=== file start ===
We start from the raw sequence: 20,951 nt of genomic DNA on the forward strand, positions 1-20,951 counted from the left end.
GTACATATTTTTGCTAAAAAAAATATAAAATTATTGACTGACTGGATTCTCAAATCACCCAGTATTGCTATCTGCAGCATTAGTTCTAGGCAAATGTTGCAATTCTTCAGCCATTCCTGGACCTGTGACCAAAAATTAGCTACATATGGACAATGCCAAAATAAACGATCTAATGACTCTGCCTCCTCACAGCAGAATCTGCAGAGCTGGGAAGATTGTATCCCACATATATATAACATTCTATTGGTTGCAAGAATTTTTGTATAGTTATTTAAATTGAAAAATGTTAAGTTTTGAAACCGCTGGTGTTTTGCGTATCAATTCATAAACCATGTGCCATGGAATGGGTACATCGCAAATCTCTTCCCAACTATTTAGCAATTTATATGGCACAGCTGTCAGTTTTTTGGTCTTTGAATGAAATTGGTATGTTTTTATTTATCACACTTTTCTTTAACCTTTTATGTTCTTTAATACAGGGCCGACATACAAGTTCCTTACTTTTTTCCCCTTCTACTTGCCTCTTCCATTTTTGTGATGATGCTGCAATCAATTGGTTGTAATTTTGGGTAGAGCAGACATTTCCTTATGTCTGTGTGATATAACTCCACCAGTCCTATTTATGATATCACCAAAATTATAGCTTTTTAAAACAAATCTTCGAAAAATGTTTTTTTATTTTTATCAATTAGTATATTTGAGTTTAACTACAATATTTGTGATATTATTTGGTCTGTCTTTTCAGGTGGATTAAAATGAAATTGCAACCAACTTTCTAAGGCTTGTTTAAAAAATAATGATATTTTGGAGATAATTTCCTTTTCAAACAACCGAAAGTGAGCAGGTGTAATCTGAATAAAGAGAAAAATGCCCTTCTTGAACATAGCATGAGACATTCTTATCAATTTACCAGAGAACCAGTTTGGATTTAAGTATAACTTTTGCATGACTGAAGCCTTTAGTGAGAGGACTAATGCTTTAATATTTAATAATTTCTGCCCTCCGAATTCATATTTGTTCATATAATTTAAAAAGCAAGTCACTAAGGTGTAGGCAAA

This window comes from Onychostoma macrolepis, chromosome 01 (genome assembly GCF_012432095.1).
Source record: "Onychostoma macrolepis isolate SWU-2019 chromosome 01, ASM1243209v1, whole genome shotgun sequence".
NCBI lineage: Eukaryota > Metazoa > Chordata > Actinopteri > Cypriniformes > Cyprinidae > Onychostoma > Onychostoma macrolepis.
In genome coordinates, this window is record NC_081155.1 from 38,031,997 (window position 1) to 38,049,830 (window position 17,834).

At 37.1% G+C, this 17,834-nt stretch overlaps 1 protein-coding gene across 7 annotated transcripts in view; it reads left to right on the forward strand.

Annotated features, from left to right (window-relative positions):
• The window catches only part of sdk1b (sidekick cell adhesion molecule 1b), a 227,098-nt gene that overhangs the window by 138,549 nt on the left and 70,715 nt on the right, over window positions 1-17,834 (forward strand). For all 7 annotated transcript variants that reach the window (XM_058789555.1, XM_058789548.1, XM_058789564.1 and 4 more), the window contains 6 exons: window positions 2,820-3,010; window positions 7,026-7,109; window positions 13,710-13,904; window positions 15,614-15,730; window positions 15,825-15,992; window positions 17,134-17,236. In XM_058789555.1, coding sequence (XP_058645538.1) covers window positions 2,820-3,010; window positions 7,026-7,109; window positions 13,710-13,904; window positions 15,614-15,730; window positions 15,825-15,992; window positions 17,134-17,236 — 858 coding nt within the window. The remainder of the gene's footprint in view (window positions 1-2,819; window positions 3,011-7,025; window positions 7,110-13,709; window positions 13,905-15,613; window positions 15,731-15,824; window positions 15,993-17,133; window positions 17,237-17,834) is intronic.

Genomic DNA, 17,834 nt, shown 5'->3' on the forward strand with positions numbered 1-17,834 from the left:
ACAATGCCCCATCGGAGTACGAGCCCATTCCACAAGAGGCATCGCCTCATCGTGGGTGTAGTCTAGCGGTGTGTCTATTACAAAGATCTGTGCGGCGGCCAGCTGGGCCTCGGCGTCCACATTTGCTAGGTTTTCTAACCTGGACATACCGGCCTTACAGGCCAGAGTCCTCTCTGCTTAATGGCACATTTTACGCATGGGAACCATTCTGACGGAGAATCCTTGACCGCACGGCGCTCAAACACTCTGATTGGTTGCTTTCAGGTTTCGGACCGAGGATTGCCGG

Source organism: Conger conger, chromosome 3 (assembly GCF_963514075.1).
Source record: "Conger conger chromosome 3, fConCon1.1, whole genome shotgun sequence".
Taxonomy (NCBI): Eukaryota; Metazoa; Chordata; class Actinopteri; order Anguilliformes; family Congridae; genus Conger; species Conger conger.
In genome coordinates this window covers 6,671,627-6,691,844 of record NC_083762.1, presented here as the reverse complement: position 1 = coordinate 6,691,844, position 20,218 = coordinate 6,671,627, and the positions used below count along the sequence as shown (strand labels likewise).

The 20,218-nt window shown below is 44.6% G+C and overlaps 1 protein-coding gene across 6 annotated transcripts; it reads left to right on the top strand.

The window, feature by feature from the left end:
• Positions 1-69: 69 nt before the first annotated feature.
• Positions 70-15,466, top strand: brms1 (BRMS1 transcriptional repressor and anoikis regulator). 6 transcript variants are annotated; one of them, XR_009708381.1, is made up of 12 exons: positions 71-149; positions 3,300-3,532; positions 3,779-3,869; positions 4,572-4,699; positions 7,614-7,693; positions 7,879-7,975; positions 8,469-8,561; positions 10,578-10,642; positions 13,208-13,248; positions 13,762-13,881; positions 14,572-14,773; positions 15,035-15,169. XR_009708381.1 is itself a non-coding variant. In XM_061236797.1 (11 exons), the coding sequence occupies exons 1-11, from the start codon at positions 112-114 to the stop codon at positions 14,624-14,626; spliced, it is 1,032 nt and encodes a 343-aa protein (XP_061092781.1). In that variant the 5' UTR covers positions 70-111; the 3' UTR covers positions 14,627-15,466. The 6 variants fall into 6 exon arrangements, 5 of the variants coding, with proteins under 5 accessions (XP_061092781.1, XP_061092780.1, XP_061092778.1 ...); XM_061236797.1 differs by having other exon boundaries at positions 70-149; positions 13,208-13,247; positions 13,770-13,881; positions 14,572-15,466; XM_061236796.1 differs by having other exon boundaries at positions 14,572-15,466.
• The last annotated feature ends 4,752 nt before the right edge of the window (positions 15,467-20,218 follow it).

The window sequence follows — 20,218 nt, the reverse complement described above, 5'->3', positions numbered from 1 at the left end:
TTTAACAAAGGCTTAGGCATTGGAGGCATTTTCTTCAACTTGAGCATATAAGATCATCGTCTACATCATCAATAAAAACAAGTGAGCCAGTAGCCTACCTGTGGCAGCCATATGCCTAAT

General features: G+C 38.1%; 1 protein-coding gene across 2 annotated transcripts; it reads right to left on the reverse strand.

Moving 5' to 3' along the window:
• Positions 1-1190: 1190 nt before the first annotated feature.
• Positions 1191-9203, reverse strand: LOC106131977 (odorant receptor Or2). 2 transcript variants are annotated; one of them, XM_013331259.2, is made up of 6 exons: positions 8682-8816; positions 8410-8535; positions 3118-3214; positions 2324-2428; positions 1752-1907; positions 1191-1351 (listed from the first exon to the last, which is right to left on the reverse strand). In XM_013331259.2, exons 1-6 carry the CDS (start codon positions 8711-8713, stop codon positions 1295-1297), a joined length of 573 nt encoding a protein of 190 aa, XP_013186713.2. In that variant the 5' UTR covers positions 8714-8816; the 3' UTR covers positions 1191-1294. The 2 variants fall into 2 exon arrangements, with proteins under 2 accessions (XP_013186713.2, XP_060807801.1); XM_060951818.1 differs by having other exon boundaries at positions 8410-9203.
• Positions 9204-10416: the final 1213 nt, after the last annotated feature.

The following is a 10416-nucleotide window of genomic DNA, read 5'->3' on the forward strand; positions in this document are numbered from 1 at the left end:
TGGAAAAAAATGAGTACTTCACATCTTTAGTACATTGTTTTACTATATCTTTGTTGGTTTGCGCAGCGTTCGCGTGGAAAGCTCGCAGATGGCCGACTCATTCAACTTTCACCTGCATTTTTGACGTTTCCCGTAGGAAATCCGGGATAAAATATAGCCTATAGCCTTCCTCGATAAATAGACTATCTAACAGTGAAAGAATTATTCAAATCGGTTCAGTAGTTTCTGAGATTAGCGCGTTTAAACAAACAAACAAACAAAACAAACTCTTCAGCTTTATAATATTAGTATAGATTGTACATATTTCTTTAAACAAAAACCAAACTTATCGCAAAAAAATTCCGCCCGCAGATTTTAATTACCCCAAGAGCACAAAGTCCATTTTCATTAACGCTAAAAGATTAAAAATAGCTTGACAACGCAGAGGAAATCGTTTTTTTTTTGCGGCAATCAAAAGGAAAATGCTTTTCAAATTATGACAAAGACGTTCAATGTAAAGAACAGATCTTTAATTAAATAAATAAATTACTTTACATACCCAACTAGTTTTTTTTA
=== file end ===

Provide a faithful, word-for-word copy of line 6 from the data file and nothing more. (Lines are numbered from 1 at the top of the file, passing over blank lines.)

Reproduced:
In genome coordinates, this window is record NC_081155.1 from 38,031,997 (window position 1) to 38,049,830 (window position 17,834).